A new study challenges defenders of abortion rights who insist the procedure is an essentially benign experience that brings relief to the woman.

The research, published in the Canadian Medical Association Journal, found women who had abortions were 160 percent more likely than delivering women to be hospitalized for psychiatric treatment in the first 90 days after the end of pregnancy.

David Reardon, the study’s lead author, said women in post-abortion recovery programs commonly complain therapists dismiss their concerns about past abortions.

“Therapists who fixate on the ‘abortion is benign’ theory, either out of ignorance or allegiance to defensive political views on abortion, are doing a great disservice to women who need understanding and support,” said Reardon, co-author of “Forbidden Grief: The Unspoken Pain of Abortion.”

“This study, based on objective medical records, validates the claims of tens of thousands of women in post-abortion recovery programs,” he said.

The study’s review of the medical records of 56,741 California Medicaid patients also showed rates of psychiatric treatment remained significantly higher for at least four years after an abortion.

A previously published study by Reardon and his colleagues revealed women who had abortions also were more likely to require subsequent outpatient mental health care. Depressive psychosis was the most common diagnosis.

Reardon notes the American Psychological Association, which lobbies for abortion rights, has frequently maintained abortion is a benign experience that predominately brings relief to most women.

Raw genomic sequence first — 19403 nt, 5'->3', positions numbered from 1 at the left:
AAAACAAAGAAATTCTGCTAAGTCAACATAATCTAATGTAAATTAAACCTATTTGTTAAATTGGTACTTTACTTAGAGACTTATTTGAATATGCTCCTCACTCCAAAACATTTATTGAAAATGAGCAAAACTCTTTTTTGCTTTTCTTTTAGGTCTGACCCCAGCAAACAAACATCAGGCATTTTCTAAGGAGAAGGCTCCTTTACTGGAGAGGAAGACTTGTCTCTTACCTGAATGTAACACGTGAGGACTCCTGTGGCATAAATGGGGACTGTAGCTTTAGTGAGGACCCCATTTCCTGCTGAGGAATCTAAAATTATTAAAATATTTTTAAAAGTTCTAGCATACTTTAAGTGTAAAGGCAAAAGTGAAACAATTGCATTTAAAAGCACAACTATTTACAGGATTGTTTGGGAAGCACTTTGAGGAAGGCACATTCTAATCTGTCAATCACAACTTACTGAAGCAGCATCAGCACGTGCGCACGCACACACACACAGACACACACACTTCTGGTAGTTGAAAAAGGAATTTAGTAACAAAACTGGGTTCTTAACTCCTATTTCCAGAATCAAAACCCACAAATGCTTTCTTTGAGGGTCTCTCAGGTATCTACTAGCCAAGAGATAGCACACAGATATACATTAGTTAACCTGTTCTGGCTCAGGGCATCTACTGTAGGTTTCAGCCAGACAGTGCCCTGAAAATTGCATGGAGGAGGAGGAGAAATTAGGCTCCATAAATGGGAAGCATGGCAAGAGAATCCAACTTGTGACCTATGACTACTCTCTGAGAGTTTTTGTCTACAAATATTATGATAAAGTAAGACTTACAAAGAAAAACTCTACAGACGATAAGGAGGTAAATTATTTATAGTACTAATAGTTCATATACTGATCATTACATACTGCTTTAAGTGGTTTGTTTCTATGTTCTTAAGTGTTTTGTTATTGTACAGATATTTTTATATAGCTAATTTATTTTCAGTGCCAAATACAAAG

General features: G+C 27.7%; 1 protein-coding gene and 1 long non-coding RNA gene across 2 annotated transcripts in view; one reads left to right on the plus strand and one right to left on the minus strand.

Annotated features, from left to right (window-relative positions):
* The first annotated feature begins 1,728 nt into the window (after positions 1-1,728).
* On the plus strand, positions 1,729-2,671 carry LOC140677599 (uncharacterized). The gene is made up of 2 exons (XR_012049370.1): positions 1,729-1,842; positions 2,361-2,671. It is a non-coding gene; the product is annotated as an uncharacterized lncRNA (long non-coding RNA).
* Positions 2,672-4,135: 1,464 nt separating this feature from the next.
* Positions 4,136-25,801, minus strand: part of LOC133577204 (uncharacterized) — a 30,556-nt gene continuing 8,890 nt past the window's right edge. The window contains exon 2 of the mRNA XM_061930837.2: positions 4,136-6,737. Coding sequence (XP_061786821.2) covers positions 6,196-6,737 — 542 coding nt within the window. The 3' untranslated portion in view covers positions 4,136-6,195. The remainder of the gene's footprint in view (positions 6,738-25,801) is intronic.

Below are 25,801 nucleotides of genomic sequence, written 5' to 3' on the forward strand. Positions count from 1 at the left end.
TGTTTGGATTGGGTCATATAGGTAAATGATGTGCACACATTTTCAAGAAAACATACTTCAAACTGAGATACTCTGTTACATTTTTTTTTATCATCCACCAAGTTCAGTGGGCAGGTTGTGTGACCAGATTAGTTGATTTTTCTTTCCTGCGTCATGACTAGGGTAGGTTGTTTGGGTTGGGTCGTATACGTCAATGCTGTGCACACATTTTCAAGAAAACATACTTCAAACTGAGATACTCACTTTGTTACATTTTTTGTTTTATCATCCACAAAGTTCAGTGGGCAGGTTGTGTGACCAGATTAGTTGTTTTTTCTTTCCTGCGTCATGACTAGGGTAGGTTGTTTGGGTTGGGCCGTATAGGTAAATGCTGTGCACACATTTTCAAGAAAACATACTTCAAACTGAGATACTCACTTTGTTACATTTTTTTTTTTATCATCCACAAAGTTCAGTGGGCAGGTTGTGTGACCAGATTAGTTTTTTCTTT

Some APA members, such as Nancy Adler and Brenda Major of the University of California, say those who contend abortion can cause emotional problems are misleading the public.

Adler has argued abortion is so common that if it did cause emotional problems, the nation’s psychiatric wards would be filled with the evidence.

Major, in a commentary appearing in the CMAJ along with Reardon’s study, contended the implication abortion can cause psychiatric problems is misleading.

Other factors, such as marital status or prior psychological problems, could offer better explanations for the findings, she argued.

Reardon, head of the Elliot Institute in Springfield, Ill., conceded these other factors might also contribute to psychiatric illness but insisted abortion can both aggravate pre-existing problems and trigger new ones.

Major’s commentary is a product of “the abortion distortion effect,” Reardon declared, noting it omitted evidence from a study of her own that supports his argument.

Major’s study, recently published in the Archives of General Psychiatry, showed 1.4 percent of the women interviewed two years after their abortions suffered from post-traumatic stress disorder solely attributable to their abortions.

Reardon said even such a low percentage, projected on the 1.3 million American women undergoing abortions each year, would result in 18,200 cases of post-traumatic stress disorder each year, or over a half million cases since 1973.

Inclusion of other types of negative reactions, he said, would increase the overall complication rate by 20 times or more.

Reardon and his colleagues have published seven studies on abortion complications in the last 18 months.

As WorldNetDaily reported, a recent one showed women whose first pregnancies ended in abortion are 65 percent more likely to experience clinical depression than women who give birth.

Other studies published by the team showed higher rates of suicide and substance abuse among women who had abortions.

Related story:

Research links abortion to depression

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